Summer is definitely the season for colorful blooms and I love the sight of a terra-cotta pot filled with fresh flowers.
If these pretty flowers were actually planted in a pot of dirt, I might say leave them on display a little longer.
However, in this case I suggest you harvest them to your heart's content.
As pretty as these Chrysanthemums are, don't be fooled. These are actually artificial blooms and as you can see in the photo below, they have a particularly useful twist.
You'll do more scribing than sniffing with these flowers because they're decorated ink pens and they're super easy to make.
First, a quick point about inspiration. As you know it can come from just about anywhere.
Even though I used Chrysanthemums here, this project popped in my head after I recently watched the 1960 movie entitled Please Don't Eat the Daisies.
Speaking of Please Don't Eat the Daisies, if you're a fan of classic television (like me) you may have also seen a few episodes of the cute (and wonderfully corny) situation comedy with the same title.
The TV version originally aired on NBC from 1965-1967 but it still airs these days in some southern states on cable. Of course you can always find episodes on You-Tube.
OK, that's enough TV and movie reviewing, let's get to making these pretty flower pens.
You'll only need a few basic supplies including a hot glue gun, your choice of flowers, a handful of ballpoint pens and floral tape which is available at most crafts stores in several colors.
There are two ways these flowers can be made. The first involves attaching the entire stem to the pen stick with the floral wire.
This makes the finished project much thicker than I think it needs to be so I opt for another technique.
I think you achieve a much cleaner look by sticking the flower directly inside the pen stick as opposed to running the stem down the length of the pen.
This used to be a lot easier years ago, when the pen tops just popped off. Manufacturers have now made it harder to get these little tops off (probably for safety reasons) but don't be deterred.
Use a small knife as if it were a saw and gently saw the top ridge. Once you cut through the plastic, you'll be able to easily pop the top off. Don't worry, any ragged plastic edge created will be covered up with floral tape.
Next, pull the entire flower completely off the wire stem.
You'll notice a small plastic extension on the bottom of the flower which should fit snugly into the pen top.
Before attaching the extension, clip a few leaves from the main stem and hot glue them to the bottom of the flower.
Make sure you slide the ends of the leaf up under the large plastic flower base for better concealment and a more natural appearance.
Drop a small amount of hot glue directly into the top of the pen stick. Make sure you include a small amount of glue around the edge of the pen top too.
While the glue is still hot, slide the flower extension down into the top of the pen and hold firmly in place for about 15-seconds.
Repeat the steps for the remainder of the pens and then set aside. The glue will harden completely after just a few minutes.
Notice how close and flush the pen top is with the bottom of the flower. This is exactly how the project should look at this point . This will help ensure a clean, neat finished result.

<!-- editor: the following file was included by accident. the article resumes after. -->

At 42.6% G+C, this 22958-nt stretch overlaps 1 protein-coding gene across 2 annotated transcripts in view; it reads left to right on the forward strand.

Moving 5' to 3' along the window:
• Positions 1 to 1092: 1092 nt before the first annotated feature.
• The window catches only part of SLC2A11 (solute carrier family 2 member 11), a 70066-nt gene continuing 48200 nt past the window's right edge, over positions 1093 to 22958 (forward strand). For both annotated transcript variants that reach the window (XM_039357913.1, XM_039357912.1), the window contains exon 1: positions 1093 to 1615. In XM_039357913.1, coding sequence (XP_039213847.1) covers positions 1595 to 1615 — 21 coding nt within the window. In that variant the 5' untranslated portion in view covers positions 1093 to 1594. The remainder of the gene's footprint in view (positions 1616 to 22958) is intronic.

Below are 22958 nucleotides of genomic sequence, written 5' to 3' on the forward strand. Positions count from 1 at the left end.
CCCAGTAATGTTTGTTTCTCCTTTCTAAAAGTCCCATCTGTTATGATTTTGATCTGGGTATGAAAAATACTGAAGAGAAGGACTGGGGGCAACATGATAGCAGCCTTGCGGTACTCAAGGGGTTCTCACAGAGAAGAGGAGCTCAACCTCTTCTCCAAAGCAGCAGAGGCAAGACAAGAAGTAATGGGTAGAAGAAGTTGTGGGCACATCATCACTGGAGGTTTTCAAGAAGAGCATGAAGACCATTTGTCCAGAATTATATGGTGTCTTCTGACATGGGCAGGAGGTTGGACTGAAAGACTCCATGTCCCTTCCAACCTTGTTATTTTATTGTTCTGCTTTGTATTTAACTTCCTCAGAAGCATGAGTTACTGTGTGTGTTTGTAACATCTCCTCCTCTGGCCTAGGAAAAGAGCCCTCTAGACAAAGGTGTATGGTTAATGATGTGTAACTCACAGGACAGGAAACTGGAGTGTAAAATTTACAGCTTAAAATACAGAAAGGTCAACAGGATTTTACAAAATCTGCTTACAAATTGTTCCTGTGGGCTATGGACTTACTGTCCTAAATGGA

Start twisting the floral tape around the pen stick beginning at the top. You may need to wrap the top portion a few times to completely conceal the flower connection and plastic pen stick edge.
Firmly wrap the floral tape around the pen stick. Hold the pen between thumb and forefinger while wrapping and smooth the tape with your fingers as you roll it.
When finished, you may notice the floral tape is a little sticky to the touch. You can eliminate this by brushing a small amount of baby powder onto the finished pen, and then wiping it clean with a dry cloth.
By the way, you can also use baby powder to eliminate the stickiness from scrapbook stickers which is useful when stacking sticker elements onto layouts.
This is a perfect summer project for kids too. Cameron got even more creative by molding a clay flower pot to go along with her set.
NOTE: Cameron attached the entire flower stem to her pen sticks and you can see this does create a sweet but much bulkier-looking finished pen.
Consider giving a loved one a gift of rose-topped pens. They'll definitely last a lot longer than real roses.
Make 4-5 flower pens and wrap them all in tissue. Tie with a pretty ribbon to create a beautiful bouquet for someone special.
Don't forget to include a small tag indicating they're handmade especially for the gift recipient.
These pens not only make great gifts, they're perfect around the house too.
Consider tucking a pen in an unexpected but convenient location so you'll always have a pen handy when you need it. Great for kitchen use.
Incorporate a few well-placed pens into your home decor and no one will be the wiser. That is, until they need a pen and you'll have one at your fingertips.
Of course, these flower-topped pens also look great on my newly organized desktop.
I'm sure you can think of plenty of locations in your home where keeping a pen nearby would come in handy.
Just like you tweak your home decor through various seasons, you can do the same with these pens. Top the pens with mums in the Fall, Poinsettias at Christmas and perhaps tulips in the Spring.
By all means make them and use them, just please don't eat the daisies or the chrysanthemums. ♥